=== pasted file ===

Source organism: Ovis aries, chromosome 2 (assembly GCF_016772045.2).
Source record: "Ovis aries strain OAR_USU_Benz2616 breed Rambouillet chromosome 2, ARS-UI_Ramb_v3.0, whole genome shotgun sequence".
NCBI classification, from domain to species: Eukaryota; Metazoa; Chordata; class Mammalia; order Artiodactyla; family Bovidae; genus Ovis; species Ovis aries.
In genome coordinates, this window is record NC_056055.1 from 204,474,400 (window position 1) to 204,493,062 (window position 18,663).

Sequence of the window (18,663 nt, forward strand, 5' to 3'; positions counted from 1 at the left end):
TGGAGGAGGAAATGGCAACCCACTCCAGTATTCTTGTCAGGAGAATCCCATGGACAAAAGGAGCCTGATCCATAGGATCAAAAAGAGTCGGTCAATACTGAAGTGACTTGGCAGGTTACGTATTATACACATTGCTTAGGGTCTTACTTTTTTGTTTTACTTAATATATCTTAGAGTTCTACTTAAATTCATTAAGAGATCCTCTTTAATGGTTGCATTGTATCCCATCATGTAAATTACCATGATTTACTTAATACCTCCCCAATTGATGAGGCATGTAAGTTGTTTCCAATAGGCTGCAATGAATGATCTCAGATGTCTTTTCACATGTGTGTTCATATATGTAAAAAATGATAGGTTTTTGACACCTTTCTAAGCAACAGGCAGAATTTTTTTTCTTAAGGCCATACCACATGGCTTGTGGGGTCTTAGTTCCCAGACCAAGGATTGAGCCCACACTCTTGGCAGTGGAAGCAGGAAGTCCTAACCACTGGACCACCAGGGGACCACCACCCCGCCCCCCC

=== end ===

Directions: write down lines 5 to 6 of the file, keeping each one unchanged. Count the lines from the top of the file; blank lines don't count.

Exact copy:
Sequence of the window (18,663 nt, forward strand, 5' to 3'; positions counted from 1 at the left end):
TGGAGGAGGAAATGGCAACCCACTCCAGTATTCTTGTCAGGAGAATCCCATGGACAAAAGGAGCCTGATCCATAGGATCAAAAAGAGTCGGTCAATACTGAAGTGACTTGGCAGGTTACGTATTATACACATTGCTTAGGGTCTTACTTTTTTGTTTTACTTAATATATCTTAGAGTTCTACTTAAATTCATTAAGAGATCCTCTTTAATGGTTGCATTGTATCCCATCATGTAAATTACCATGATTTACTTAATACCTCCCCAATTGATGAGGCATGTAAGTTGTTTCCAATAGGCTGCAATGAATGATCTCAGATGTCTTTTCACATGTGTGTTCATATATGTAAAAAATGATAGGTTTTTGACACCTTTCTAAGCAACAGGCAGAATTTTTTTTCTTAAGGCCATACCACATGGCTTGTGGGGTCTTAGTTCCCAGACCAAGGATTGAGCCCACACTCTTGGCAGTGGAAGCAGGAAGTCCTAACCACTGGACCACCAGGGGACCACCACCCCGCCCCCCC